Liked by 3 people

  18. R A I N says:

    Oh my god, I AGREE WITH YOU SOOO F***ING MUCH!! 😱😱😱😍😍 I mean see, I know whom you are talking about and I agree, there was NO NEED TO BE THREATENED WHATSOEVER!!

    Something similar happened with me as well a year ago with Netgalley. They asked me to write nicer things about a couple of poetry anthologies, WHICH SUCKED BY THE WAY 🤣🤣 so I told them that I cannot mislead my readers and WILL NOT change the review on my blog. They have not since approved A SINGLE REQUEST of mine! But hey, SO WHAT!? It’s not like won’t get to read any books if they won’t provide them but I am gonna change my opinions. And THAT WAS NO THREAT! But a polite request…and I politely denied! So yeah, I TOTALLY agreeeee!!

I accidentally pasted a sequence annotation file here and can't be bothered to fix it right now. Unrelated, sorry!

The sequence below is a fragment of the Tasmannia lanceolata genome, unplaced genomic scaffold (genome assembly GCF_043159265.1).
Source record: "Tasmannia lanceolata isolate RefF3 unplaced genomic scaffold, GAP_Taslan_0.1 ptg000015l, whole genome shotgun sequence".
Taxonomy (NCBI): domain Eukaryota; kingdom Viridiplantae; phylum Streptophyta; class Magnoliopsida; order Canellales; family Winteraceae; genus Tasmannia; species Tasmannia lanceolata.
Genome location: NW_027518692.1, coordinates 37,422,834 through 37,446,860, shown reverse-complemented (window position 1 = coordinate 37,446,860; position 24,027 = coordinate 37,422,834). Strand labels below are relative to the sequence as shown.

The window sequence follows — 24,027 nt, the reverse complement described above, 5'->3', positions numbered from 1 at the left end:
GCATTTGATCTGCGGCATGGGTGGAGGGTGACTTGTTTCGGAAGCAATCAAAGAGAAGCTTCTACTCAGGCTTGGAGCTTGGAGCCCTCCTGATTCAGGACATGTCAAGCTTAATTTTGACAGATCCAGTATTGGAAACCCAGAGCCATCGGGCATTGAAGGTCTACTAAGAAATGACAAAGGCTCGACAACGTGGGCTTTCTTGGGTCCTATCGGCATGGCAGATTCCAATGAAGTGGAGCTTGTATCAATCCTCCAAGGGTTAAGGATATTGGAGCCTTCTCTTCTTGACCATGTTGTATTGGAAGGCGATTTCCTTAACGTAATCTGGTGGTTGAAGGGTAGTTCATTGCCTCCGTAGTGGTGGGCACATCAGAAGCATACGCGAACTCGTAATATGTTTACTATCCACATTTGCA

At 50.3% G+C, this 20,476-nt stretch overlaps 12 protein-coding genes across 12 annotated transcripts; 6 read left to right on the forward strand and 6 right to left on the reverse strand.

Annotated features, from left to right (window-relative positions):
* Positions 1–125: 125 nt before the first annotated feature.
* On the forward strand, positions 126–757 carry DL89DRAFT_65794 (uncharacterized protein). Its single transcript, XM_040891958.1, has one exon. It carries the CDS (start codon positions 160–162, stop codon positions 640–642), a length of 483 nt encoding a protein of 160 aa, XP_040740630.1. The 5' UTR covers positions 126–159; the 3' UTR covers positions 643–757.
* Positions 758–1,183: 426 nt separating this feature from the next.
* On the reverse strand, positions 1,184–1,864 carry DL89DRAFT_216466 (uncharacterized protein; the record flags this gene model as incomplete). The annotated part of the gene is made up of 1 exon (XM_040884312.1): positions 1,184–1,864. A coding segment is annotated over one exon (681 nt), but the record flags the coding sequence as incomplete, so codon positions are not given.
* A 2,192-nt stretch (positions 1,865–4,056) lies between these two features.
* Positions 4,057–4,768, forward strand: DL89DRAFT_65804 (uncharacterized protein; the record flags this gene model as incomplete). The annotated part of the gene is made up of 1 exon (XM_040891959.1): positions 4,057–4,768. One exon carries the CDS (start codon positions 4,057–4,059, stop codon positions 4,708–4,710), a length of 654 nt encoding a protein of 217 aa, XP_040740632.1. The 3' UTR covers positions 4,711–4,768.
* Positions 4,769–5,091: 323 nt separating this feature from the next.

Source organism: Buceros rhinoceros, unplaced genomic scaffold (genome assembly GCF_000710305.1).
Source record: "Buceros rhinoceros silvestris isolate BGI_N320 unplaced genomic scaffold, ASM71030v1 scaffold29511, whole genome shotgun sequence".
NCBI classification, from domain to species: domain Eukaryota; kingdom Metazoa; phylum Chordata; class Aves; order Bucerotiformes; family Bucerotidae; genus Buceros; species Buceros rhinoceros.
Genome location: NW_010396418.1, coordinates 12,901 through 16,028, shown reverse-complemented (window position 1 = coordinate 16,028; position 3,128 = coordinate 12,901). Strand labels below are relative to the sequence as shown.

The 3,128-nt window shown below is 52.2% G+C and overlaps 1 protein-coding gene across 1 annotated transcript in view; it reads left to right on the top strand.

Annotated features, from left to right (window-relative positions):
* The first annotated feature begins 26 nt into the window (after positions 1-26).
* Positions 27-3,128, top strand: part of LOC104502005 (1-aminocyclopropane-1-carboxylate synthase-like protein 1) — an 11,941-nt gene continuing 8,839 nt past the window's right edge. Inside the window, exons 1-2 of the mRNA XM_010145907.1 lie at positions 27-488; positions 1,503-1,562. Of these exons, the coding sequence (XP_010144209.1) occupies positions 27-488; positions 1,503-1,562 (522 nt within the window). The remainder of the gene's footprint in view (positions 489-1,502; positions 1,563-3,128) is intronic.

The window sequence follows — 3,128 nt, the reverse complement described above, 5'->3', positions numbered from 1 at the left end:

Liked by 1 person

    • Sorry this happened to you Rain. I’ve never been contacted by NetGalley or a publisher to write ‘nicer things’ about a book. And no, not all my reviews are positive. I think I probably wouldn’t want to review a publisher’s books if this happened to me.

      Liked by 1 person

      • R A I N says:

        Oh hell, you edited my comment! 🤣🤣🤣 I am sorry if I have offended you, hon, I…uhh…won’t use those words while commenting here..😘😘😘😊😊

        So…..uhhhmm…yeah, they did and I agree, no use reviewing for people who cannot handle “HONEST” ones! Haha..

        Like

  19. Shalini says:

    I have been told to delete my review on Amazon as it affected the author’s ratings. I have been called asshole by another author for giving a single star. They have been rude and quite mean at times. I deleted their comments and stopped responding. I didn’t change or delete my review.
    If the author decided to intimidate or threaten me, I would send his or her mail to social media and Amazon and get them blacklisted. So far I have been quiet, but I can’t take so much pressure in a review which is my view about a book.

    Liked by 1 person